Washington Park Arboretum Soil is More Than Dirt

September 26th, 2014 by Kathleen DeMaria, Arboretum Gardener

This past April the Camellia area of the Washington Park Arboretum was paid a scientific visit by UW SEFS professor Dr. Darlene Zabowski and students from her Advanced Soil Genesis and Classification course (SEFS 513). Their goal was to learn how to excavate a soil pit and mine the walls for information about the history of the site, the current state of the soil and potential issues that may need mitigation. The site was chosen by David Zuckerman, Supervisor of Horticulture, as our Camellia collection is in need of a renovation, and he’s a strong proponent of soil analysis prior to any work being done in an area.

As with any good assessment, photos of the site were taken prior to any disturbance:

Camellias before dig

 

This site is located in the south end of the Arboretum just north of the gravel path leading to the newly refurbished lookout in the New Zealand garden. After the leaf litter and duff were cleared, the students started digging, and digging until a 3 foot deep pit was completed (notice the clear separation of ‘horizons’, or layers of soil):

Soil Pit2

In this area 3 feet was needed to ensure that the students got down to the ‘parent material’, or the underlying geological material in which soil horizons form. Soils inherit structure and minerals from their parent material through processes of physical or chemical weathering. This parent material remains the basis of the soil structure as other factors contribute to the soil’s texture (e.g. compaction, amendments, tillage).  According to Dr. Zabowski and her students, our Camellia soil has a parent material in the ‘Alderwood series’, and it shows evidence of compaction and large quantities of amended materials in the upper horizon. There was charcoal found in the middle/upper horizons indicative of a fire in the area (perhaps post-logging) or the charcoal could have come in with amendments added to the soil years ago. The parent material is glacial, composed mostly of ablation till and basal till and the years of amending and alteration can be seen even down into these lower horizons.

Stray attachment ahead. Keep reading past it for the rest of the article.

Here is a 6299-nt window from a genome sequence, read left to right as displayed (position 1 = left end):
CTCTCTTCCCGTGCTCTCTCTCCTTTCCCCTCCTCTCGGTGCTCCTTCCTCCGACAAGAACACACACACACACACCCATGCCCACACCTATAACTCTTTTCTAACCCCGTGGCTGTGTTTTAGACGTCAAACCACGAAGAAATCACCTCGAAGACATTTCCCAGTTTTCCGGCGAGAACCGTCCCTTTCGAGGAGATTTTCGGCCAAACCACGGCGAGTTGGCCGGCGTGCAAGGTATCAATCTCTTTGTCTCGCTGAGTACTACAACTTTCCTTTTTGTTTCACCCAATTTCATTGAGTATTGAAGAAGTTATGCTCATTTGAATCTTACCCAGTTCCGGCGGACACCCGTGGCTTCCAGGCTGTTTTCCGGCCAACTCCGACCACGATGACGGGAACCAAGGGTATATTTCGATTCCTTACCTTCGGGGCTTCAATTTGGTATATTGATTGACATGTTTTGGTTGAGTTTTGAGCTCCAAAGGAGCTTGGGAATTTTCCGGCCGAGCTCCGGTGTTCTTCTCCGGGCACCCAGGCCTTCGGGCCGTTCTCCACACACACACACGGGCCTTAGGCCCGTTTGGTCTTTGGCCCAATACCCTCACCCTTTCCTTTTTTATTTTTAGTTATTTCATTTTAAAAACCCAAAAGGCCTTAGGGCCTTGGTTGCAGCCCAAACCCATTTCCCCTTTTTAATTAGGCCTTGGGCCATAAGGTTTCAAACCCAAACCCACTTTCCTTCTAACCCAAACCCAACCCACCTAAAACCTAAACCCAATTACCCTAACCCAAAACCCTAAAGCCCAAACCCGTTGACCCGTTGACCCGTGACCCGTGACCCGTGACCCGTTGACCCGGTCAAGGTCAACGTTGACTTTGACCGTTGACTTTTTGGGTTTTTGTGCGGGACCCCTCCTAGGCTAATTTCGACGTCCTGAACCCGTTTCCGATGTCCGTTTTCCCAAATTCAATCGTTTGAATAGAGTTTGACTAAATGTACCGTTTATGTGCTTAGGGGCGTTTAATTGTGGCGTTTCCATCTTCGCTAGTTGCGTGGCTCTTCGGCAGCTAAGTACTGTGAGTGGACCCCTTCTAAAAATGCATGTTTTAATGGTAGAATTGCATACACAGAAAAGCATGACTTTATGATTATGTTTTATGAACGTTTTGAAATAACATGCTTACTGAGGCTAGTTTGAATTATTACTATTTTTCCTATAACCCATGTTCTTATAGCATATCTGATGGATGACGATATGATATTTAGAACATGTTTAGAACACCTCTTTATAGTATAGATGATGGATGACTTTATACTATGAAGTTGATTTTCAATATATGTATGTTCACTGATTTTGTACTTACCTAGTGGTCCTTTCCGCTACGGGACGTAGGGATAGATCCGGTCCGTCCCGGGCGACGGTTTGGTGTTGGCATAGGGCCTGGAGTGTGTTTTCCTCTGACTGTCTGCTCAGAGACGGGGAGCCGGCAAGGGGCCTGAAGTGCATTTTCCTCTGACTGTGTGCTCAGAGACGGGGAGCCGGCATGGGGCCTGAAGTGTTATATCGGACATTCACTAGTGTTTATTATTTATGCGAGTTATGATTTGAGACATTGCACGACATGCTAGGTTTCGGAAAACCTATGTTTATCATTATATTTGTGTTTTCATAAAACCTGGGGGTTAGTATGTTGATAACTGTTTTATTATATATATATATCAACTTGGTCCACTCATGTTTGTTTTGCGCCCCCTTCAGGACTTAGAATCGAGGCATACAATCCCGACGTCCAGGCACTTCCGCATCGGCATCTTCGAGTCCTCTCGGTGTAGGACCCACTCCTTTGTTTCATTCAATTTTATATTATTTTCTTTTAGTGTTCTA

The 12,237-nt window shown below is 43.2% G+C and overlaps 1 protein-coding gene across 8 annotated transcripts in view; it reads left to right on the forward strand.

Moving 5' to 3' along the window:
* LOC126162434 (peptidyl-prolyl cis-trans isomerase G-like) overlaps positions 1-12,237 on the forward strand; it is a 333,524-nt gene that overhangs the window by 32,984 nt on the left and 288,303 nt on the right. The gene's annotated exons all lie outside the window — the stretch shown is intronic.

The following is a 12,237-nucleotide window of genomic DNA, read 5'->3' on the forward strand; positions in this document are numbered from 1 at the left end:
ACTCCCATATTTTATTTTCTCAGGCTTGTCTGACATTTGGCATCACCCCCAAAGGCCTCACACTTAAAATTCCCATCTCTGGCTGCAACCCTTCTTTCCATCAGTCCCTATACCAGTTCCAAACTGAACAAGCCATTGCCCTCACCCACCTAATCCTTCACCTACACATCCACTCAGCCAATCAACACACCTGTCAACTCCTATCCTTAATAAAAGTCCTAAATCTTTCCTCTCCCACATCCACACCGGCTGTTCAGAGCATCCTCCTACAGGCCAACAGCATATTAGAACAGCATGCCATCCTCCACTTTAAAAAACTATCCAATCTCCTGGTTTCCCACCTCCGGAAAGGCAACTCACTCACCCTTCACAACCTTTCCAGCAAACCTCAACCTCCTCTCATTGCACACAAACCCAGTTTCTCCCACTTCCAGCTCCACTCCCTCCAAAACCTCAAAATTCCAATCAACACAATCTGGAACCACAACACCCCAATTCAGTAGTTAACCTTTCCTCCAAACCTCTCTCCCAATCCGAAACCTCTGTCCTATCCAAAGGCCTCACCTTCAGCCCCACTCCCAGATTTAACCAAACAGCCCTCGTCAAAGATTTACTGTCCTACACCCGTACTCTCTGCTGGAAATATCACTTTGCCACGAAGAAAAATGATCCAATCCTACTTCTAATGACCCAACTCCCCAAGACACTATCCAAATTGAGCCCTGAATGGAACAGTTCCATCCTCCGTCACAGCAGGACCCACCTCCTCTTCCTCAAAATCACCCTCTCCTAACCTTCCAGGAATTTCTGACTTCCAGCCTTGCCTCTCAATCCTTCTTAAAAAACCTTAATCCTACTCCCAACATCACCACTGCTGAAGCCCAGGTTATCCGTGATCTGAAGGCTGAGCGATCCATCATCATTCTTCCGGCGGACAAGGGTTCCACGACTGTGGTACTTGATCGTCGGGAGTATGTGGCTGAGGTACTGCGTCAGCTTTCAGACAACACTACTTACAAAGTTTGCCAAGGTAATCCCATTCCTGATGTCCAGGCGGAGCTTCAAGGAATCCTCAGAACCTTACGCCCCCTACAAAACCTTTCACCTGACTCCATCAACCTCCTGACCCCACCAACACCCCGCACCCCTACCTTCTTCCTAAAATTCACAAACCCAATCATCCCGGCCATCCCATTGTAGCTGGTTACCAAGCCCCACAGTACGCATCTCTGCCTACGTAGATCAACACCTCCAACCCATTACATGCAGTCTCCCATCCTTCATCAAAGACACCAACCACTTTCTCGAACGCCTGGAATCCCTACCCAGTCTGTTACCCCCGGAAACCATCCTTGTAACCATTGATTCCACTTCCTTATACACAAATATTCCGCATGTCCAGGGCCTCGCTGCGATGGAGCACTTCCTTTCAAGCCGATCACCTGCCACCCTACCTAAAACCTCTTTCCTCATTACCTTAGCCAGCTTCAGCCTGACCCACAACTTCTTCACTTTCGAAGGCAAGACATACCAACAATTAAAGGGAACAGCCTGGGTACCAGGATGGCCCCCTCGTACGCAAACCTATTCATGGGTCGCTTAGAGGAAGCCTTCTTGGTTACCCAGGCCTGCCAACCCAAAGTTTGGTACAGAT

Soils layed out

As each horizon was unearthed, Dr. Zabowski (pictured above) had her students lay out a sample of the soil in ascending order to show and feel the difference from one layer to the next. The students were then charged with the task of coding out these samples by color using Munsell Soil Color Charts flip book. Soil color indicates the makeup of the soil within a given geographic area, which can influence the land’s fitness for usage. Samples of each horizon were also brought back to the lab and analyzed for chemical composition, bulk density, base saturation, and Cation exchange capacity (CEC). The Camellia soil was found to have a pH in the slightly acidic region (5.7-6.3), which is good for Camellias, as they like slightly acidic soil. The upper horizons of the soil were found to contain high levels of Ca, suggesting that there had been some CaCO3 added to the soil in the past (the high pH was also indicative of amending with CaCO3). The CEC of the soil was very high in the upper horizons, but this was to be expected at CEC is a measure of the soil’s fertility and nutrient retention capacity and this soil had been amended with organic matter for decades before this assessment (organic matter can have up to 3x the CEC of clay). The bulk density of the soil in the upper horizons suggests that there has been some compaction (likely due to foot traffic as there is a bench near the site) and that remediation of this density should accompany any work done in this area.